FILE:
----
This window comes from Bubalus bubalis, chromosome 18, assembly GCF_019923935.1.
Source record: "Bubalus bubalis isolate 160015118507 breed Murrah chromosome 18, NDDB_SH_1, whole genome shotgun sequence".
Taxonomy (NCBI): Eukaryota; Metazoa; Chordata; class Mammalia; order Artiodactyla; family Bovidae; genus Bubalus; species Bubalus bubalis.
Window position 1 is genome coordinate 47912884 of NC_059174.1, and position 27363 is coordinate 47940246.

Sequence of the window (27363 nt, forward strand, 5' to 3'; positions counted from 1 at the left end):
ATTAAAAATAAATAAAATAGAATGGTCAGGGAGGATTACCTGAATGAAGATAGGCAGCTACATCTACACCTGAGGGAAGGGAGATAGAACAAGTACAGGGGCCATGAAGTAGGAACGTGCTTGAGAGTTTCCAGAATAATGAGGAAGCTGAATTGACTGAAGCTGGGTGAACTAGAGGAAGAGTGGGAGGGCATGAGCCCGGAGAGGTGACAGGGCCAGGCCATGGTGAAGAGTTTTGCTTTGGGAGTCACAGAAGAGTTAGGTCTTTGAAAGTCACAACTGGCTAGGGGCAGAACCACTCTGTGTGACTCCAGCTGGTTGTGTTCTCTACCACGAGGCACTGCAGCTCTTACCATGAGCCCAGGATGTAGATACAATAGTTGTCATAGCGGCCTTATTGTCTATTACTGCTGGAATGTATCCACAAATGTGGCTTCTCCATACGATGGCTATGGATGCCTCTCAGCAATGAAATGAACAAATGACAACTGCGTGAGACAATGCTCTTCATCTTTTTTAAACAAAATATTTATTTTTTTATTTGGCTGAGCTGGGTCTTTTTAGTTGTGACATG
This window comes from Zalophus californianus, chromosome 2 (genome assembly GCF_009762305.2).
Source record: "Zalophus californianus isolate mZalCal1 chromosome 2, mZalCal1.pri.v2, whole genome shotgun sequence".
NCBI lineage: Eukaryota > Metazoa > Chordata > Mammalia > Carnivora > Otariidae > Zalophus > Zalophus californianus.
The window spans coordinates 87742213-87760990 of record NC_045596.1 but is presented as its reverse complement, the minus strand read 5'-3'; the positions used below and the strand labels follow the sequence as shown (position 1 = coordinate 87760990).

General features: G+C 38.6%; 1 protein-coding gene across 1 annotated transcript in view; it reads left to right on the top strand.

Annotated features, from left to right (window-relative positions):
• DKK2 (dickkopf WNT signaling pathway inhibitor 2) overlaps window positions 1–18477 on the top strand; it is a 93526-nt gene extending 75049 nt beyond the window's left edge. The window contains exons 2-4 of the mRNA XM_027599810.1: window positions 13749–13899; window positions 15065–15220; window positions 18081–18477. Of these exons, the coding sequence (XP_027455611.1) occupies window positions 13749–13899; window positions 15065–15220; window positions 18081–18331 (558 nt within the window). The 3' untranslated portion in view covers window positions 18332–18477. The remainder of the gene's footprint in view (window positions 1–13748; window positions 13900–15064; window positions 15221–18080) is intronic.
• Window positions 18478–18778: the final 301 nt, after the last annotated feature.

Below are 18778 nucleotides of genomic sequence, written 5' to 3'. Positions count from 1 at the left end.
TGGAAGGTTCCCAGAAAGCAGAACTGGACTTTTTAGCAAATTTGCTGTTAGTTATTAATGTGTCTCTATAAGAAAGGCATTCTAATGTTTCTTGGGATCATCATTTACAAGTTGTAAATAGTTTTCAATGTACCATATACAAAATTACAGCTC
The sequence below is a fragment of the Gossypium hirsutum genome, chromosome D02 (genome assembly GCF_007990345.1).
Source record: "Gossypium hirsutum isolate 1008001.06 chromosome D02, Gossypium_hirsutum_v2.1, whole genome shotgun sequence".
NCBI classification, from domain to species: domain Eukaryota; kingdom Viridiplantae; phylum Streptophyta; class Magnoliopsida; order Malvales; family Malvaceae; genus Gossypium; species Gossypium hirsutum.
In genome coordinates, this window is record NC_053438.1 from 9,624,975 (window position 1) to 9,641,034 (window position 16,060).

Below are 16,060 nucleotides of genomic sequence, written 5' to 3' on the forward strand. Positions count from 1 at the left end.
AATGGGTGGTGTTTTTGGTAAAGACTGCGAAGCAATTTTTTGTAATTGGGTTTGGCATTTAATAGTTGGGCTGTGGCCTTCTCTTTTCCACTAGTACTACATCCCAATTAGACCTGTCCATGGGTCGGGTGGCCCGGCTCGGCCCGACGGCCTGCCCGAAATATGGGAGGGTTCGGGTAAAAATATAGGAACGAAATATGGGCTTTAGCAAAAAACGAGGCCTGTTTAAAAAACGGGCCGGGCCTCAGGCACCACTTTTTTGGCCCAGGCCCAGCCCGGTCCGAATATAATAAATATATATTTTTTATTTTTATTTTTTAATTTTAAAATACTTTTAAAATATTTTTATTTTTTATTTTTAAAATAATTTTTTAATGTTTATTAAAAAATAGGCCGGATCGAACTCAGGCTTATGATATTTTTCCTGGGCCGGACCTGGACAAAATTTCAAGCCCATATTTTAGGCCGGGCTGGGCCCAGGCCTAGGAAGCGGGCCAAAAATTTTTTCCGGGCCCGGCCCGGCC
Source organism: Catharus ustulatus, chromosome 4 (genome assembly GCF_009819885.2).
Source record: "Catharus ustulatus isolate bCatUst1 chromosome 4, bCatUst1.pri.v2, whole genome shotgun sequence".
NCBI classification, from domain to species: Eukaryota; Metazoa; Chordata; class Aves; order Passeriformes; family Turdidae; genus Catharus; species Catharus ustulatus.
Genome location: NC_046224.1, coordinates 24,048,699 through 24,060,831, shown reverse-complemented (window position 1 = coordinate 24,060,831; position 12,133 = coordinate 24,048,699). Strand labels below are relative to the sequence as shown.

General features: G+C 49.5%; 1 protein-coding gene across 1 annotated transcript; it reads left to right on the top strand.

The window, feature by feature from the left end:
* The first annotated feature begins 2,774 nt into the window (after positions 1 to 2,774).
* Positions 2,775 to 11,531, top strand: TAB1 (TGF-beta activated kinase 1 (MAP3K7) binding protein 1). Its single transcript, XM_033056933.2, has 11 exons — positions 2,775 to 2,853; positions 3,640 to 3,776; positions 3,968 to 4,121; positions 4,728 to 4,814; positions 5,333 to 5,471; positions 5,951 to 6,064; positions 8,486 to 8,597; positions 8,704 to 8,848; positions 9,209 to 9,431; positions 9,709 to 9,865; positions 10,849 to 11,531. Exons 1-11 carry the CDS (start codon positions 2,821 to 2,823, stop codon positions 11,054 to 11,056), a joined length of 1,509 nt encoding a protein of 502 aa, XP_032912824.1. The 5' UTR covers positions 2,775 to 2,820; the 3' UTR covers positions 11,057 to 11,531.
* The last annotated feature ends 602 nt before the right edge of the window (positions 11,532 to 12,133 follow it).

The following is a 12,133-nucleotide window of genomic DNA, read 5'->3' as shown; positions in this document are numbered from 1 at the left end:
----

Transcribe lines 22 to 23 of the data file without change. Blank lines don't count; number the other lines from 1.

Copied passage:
AATGGGTGGTGTTTTTGGTAAAGACTGCGAAGCAATTTTTTGTAATTGGGTTTGGCATTTAATAGTTGGGCTGTGGCCTTCTCTTTTCCACTAGTACTACATCCCAATTAGACCTGTCCATGGGTCGGGTGGCCCGGCTCGGCCCGACGGCCTGCCCGAAATATGGGAGGGTTCGGGTAAAAATATAGGAACGAAATATGGGCTTTAGCAAAAAACGAGGCCTGTTTAAAAAACGGGCCGGGCCTCAGGCACCACTTTTTTGGCCCAGGCCCAGCCCGGTCCGAATATAATAAATATATATTTTTTATTTTTATTTTTTAATTTTAAAATACTTTTAAAATATTTTTATTTTTTATTTTTAAAATAATTTTTTAATGTTTATTAAAAAATAGGCCGGATCGAACTCAGGCTTATGATATTTTTCCTGGGCCGGACCTGGACAAAATTTCAAGCCCATATTTTAGGCCGGGCTGGGCCCAGGCCTAGGAAGCGGGCCAAAAATTTTTTCCGGGCCCGGCCCGGCC
Source organism: Catharus ustulatus, chromosome 4 (genome assembly GCF_009819885.2).